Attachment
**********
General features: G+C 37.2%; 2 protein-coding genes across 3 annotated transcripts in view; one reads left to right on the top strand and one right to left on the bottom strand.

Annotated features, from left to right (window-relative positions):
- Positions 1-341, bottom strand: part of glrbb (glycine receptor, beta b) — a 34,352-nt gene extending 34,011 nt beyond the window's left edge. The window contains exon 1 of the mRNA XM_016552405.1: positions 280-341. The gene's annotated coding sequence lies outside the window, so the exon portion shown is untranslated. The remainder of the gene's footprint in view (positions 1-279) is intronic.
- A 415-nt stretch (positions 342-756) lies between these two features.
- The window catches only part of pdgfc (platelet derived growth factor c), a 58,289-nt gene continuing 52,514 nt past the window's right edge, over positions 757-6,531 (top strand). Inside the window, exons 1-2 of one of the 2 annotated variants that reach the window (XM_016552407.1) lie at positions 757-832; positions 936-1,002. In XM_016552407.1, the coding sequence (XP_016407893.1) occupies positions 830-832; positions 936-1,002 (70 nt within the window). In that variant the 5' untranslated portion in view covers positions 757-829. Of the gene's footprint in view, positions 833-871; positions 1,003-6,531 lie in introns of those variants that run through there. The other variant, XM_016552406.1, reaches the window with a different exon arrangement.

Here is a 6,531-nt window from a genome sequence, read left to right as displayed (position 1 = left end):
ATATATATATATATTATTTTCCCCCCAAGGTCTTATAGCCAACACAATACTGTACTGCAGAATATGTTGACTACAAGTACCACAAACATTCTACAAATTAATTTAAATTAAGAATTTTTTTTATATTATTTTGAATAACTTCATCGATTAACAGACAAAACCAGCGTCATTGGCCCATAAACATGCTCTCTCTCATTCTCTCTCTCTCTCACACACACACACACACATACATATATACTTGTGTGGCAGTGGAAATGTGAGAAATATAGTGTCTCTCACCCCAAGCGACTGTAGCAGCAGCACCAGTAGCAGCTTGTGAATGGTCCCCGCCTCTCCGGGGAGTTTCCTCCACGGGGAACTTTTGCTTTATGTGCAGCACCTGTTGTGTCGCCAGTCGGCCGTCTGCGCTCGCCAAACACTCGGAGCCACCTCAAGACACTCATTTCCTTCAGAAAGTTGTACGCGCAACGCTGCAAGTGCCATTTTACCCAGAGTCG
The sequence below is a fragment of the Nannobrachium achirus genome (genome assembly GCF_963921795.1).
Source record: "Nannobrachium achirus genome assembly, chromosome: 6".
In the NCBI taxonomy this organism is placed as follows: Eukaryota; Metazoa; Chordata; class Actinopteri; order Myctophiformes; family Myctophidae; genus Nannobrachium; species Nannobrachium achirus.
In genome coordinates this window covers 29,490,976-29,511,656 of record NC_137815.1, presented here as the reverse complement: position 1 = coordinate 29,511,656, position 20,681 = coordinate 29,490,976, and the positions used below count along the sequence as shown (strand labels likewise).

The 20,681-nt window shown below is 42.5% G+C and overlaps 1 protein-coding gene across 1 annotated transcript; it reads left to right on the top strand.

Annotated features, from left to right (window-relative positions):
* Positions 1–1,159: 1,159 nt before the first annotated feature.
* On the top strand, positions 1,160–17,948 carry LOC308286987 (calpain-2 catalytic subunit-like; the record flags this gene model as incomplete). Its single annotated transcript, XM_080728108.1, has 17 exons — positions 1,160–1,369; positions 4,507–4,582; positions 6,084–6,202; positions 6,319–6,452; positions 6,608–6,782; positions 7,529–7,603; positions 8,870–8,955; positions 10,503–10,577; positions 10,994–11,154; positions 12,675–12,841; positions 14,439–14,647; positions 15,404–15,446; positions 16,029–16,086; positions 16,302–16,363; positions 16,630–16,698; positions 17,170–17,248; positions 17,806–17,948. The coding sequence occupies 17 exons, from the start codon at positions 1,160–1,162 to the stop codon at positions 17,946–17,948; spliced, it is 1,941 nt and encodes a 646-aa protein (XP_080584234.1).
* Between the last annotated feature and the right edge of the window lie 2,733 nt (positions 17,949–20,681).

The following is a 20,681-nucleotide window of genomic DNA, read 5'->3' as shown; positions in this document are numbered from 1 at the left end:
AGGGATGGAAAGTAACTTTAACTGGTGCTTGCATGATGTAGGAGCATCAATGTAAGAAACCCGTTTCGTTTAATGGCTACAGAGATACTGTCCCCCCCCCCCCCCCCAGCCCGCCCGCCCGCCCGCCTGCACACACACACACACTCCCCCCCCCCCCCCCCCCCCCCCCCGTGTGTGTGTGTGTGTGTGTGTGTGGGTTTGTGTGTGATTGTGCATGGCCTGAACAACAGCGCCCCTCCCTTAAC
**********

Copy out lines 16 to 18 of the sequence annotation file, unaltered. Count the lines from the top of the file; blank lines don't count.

* Between the last annotated feature and the right edge of the window lie 2,733 nt (positions 17,949–20,681).

The following is a 20,681-nucleotide window of genomic DNA, read 5'->3' as shown; positions in this document are numbered from 1 at the left end:
AGGGATGGAAAGTAACTTTAACTGGTGCTTGCATGATGTAGGAGCATCAATGTAAGAAACCCGTTTCGTTTAATGGCTACAGAGATACTGTCCCCCCCCCCCCCCCCAGCCCGCCCGCCCGCCCGCCTGCACACACACACACACTCCCCCCCCCCCCCCCCCCCCCCCCCGTGTGTGTGTGTGTGTGTGTGTGTGGGTTTGTGTGTGATTGTGCATGGCCTGAACAACAGCGCCCCTCCCTTAAC